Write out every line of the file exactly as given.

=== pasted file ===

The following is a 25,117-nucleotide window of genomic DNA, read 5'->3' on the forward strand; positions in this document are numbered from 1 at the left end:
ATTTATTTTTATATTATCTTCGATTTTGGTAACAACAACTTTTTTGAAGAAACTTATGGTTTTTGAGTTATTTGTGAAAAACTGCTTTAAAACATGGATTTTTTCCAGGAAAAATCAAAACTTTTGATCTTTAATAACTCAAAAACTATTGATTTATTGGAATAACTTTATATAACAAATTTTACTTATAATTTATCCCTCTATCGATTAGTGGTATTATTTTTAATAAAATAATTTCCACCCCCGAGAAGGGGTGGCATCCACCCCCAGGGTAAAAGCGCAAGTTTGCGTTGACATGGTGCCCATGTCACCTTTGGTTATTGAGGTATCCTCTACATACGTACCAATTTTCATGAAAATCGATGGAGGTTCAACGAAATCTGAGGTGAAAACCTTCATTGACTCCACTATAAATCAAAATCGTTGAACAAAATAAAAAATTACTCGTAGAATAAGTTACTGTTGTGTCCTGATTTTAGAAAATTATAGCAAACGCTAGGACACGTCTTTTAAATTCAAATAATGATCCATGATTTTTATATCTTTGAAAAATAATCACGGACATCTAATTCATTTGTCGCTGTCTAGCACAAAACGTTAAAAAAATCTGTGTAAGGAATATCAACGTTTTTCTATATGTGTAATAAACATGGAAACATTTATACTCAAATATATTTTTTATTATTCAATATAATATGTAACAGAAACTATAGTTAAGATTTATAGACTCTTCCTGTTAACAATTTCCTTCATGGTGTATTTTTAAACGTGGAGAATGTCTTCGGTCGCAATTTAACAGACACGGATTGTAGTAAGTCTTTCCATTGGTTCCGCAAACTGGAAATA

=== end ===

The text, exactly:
The following is a 25,117-nucleotide window of genomic DNA, read 5'->3' on the forward strand; positions in this document are numbered from 1 at the left end:
ATTTATTTTTATATTATCTTCGATTTTGGTAACAACAACTTTTTTGAAGAAACTTATGGTTTTTGAGTTATTTGTGAAAAACTGCTTTAAAACATGGATTTTTTCCAGGAAAAATCAAAACTTTTGATCTTTAATAACTCAAAAACTATTGATTTATTGGAATAACTTTATATAACAAATTTTACTTATAATTTATCCCTCTATCGATTAGTGGTATTATTTTTAATAAAATAATTTCCACCCCCGAGAAGGGGTGGCATCCACCCCCAGGGTAAAAGCGCAAGTTTGCGTTGACATGGTGCCCATGTCACCTTTGGTTATTGAGGTATCCTCTACATACGTACCAATTTTCATGAAAATCGATGGAGGTTCAACGAAATCTGAGGTGAAAACCTTCATTGACTCCACTATAAATCAAAATCGTTGAACAAAATAAAAAATTACTCGTAGAATAAGTTACTGTTGTGTCCTGATTTTAGAAAATTATAGCAAACGCTAGGACACGTCTTTTAAATTCAAATAATGATCCATGATTTTTATATCTTTGAAAAATAATCACGGACATCTAATTCATTTGTCGCTGTCTAGCACAAAACGTTAAAAAAATCTGTGTAAGGAATATCAACGTTTTTCTATATGTGTAATAAACATGGAAACATTTATACTCAAATATATTTTTTATTATTCAATATAATATGTAACAGAAACTATAGTTAAGATTTATAGACTCTTCCTGTTAACAATTTCCTTCATGGTGTATTTTTAAACGTGGAGAATGTCTTCGGTCGCAATTTAACAGACACGGATTGTAGTAAGTCTTTCCATTGGTTCCGCAAACTGGAAATA